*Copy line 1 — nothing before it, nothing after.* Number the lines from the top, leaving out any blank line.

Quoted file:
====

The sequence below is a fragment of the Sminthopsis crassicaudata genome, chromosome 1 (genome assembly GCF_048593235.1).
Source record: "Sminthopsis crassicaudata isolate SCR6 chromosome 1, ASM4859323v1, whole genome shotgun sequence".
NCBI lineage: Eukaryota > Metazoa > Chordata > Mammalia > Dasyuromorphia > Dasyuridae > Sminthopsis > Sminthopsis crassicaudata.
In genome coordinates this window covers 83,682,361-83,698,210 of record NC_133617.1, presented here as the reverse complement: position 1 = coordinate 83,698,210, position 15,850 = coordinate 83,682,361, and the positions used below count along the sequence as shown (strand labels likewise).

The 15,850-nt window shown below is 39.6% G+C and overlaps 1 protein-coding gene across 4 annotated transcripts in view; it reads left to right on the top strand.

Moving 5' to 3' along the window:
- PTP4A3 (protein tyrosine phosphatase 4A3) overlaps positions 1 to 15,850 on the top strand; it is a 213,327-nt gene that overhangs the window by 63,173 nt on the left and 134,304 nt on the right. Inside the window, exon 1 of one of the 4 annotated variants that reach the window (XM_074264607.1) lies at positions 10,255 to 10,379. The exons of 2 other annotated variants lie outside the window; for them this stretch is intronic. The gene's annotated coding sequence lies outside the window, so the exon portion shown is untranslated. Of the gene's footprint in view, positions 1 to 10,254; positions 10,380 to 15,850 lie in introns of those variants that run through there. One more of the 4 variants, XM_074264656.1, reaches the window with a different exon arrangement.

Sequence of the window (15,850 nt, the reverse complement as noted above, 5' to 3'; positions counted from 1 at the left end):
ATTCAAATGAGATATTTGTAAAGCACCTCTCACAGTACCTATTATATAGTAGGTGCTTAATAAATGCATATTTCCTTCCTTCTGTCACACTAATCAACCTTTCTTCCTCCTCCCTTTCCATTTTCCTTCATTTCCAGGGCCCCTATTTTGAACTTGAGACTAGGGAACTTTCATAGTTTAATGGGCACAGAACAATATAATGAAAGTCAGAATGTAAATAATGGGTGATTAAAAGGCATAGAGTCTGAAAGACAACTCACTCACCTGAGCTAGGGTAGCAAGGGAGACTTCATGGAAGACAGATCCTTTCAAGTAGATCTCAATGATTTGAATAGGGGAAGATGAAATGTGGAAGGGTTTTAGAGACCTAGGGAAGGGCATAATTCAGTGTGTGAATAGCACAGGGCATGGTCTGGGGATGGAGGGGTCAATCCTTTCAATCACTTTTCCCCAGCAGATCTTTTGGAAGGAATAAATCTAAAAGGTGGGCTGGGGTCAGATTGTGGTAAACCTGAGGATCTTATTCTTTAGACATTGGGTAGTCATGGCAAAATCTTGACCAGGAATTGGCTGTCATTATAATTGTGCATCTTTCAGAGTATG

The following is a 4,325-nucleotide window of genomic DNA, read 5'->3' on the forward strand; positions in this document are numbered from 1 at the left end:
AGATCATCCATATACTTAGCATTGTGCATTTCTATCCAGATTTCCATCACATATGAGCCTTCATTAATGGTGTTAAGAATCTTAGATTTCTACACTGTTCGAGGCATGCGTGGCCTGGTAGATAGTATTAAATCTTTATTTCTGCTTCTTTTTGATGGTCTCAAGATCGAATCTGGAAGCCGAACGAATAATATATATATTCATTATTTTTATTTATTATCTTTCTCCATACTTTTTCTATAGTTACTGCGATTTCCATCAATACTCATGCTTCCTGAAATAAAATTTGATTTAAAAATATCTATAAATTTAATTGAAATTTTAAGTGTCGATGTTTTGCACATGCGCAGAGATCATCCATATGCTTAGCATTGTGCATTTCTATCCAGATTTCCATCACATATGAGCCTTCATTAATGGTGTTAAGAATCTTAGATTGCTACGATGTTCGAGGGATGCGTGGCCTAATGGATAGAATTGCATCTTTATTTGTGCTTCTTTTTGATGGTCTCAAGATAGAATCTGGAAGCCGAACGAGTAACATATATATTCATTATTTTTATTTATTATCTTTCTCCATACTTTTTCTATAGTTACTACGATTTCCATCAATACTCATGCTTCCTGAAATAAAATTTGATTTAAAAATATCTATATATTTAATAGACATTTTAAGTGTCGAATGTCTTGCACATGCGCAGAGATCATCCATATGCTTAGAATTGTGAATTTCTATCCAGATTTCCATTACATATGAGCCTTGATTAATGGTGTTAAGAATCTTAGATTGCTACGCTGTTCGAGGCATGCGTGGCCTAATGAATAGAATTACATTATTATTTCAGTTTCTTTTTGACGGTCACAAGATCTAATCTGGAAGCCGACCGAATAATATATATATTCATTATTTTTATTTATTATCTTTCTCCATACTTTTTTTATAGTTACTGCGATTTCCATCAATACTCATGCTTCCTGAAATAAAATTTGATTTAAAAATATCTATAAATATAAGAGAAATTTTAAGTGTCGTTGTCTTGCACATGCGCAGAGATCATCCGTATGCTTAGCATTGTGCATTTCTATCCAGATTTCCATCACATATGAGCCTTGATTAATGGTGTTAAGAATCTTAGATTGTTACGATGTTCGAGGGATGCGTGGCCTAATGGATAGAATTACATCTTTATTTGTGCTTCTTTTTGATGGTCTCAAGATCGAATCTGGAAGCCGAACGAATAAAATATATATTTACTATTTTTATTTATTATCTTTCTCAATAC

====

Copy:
The sequence below is a fragment of the Sminthopsis crassicaudata genome, chromosome 1 (genome assembly GCF_048593235.1).